Aged-care residents that are served more, eat more


Tuesday, 06 October, 2020


Aged-care residents that are served more, eat more

Researchers at the University of South Australia (UniSA) have discovered a simple way for aged-care residents to improve their nutrition intake: increase their meal sizes.

The research team assessed the effectiveness of environmental cues within an aged-care home — music, fragrance and other health information — discovering that if residents were offered larger meals, they would eat more, thereby increasing energy and nutrition levels. The findings are published in the Australasian Marketing Journal.

For each kilojoule increase in served energy, a 0.73 kilojoule increase in consumed energy was observed.

UniSA researcher Hei Tong Lau said that the portion-size effect was a manipulation to test the true effects of extrinsic food cues.

“Our research is focused on improving the nutrition and health status of older Australians living in a residential aged-care facility,” Lau said.

“In Australia, up to 70% of elderly people living in aged-care facilities are suffering from malnutrition, the primary reason for which is inadequate food intake.

“To improve this, we must find ways to encourage older people to eat more. And while there has been a justified focus on the food itself — including look, taste and texture — we have been concentrating on other factors that can improve the food experience, within a real-world aged-care facility.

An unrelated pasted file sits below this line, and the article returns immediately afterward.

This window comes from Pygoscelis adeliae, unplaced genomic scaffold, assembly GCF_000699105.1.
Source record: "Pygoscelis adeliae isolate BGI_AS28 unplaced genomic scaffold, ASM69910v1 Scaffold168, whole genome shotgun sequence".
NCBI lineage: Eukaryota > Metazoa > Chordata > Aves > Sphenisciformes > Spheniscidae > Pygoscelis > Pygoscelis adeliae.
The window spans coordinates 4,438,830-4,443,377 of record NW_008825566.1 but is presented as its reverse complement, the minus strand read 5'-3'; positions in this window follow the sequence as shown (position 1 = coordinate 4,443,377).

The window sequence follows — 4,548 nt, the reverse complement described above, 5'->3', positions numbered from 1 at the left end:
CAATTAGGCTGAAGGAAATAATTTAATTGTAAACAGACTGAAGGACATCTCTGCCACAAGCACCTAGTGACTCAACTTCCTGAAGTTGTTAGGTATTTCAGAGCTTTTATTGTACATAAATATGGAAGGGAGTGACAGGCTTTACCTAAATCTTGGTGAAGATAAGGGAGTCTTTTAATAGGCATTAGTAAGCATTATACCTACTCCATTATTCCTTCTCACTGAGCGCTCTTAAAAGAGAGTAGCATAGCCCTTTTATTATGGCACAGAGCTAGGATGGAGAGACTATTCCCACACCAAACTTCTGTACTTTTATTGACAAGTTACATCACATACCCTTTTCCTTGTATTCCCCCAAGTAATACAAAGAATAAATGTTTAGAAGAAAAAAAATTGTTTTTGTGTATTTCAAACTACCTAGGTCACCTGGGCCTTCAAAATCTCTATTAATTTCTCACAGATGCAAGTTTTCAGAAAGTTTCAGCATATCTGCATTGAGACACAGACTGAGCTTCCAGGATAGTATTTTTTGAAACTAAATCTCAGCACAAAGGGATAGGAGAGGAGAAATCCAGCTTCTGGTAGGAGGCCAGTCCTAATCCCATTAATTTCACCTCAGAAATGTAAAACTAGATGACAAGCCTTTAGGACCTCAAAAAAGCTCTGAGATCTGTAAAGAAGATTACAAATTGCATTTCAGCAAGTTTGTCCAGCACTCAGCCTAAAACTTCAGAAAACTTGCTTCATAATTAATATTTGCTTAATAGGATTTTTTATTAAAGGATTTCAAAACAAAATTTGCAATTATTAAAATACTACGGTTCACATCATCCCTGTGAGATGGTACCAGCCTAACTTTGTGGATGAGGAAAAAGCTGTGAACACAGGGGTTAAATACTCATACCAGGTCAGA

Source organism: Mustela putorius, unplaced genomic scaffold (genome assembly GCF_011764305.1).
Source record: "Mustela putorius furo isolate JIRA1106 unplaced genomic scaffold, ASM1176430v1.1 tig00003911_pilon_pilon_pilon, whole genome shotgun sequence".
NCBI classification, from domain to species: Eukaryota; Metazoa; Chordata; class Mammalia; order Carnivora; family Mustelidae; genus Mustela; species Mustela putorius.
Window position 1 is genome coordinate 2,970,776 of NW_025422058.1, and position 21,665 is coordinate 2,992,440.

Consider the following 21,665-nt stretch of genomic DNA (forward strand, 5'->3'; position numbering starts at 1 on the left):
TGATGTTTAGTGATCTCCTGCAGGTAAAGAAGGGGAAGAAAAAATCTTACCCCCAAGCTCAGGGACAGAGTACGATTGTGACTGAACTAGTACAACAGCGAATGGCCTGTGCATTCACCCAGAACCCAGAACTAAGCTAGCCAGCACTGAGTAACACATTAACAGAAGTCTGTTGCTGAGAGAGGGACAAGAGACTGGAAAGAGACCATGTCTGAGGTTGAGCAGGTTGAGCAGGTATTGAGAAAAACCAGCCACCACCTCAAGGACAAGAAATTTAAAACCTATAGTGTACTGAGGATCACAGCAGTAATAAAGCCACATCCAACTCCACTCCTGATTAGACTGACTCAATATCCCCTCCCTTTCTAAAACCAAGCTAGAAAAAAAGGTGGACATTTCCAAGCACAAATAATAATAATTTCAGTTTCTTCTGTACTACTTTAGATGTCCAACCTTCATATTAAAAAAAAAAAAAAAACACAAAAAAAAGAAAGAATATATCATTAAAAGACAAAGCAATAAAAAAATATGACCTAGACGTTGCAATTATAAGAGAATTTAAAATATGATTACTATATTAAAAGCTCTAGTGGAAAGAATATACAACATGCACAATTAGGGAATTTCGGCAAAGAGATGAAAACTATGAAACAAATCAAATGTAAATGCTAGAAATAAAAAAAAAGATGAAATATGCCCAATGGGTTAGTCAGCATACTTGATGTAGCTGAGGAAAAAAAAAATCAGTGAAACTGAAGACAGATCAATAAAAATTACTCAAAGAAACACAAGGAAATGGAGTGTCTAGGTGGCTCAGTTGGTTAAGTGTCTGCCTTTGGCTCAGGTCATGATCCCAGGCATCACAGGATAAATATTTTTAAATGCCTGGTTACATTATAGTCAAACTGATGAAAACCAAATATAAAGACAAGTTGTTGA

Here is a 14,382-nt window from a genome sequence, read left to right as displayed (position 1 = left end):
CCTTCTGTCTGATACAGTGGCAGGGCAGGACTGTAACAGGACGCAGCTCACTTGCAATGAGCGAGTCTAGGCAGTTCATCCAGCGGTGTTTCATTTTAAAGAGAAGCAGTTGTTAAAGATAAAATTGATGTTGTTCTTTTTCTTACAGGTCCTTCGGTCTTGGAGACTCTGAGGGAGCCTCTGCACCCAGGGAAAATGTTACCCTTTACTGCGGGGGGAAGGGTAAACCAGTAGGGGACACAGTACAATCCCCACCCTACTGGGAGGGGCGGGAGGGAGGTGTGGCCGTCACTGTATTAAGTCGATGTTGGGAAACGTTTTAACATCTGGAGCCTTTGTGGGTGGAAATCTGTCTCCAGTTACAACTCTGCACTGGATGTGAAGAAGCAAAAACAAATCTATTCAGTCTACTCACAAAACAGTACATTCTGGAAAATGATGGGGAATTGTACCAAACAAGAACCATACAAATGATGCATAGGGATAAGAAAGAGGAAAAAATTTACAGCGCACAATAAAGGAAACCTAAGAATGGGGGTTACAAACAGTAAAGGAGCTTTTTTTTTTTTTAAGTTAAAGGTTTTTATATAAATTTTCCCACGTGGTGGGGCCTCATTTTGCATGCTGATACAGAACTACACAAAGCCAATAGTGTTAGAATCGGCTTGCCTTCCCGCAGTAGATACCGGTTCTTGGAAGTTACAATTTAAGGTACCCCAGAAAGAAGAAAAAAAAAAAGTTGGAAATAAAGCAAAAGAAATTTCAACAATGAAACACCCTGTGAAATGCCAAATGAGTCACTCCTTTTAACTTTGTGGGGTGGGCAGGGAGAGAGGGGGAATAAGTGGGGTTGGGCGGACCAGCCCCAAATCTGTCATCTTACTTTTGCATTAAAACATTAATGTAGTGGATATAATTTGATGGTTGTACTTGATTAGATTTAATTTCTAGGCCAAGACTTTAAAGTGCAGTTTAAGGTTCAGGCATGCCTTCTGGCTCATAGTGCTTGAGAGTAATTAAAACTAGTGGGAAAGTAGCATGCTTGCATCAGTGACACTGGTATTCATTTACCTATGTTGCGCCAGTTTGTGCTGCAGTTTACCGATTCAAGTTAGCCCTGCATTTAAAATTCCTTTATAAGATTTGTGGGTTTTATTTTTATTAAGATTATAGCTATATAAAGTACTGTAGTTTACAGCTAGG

“While exploring environmental factors that could improve the dining atmosphere, we found that portion size was highly correlated with the amount of food that residents consumed. And, that both music and fragrance could positively influence food consumption, but secondary to portion size, as we did see variances among each individual.”

According to the Aged Care Quality and Safety Commission (ACQSC) and under the Aged Care Quality Standards (effective 2019), aged-care service providers in Australia are required to ensure appropriate nutrition and energy intake for all residents.

Lau said the findings provide valuable insights for aged-care caterers and providers.

“With an ageing population and high levels of malnutrition among aged-care residents, there is a clear need to better understand factors that can influence residents’ food intake,” Lau said.

“Increasing serving sizes may seem like a small step, but for residents who need the nutrition, it’s [a] massive move forward.”

Image credit: ©stock.adobe.com/au/Alexander Raths

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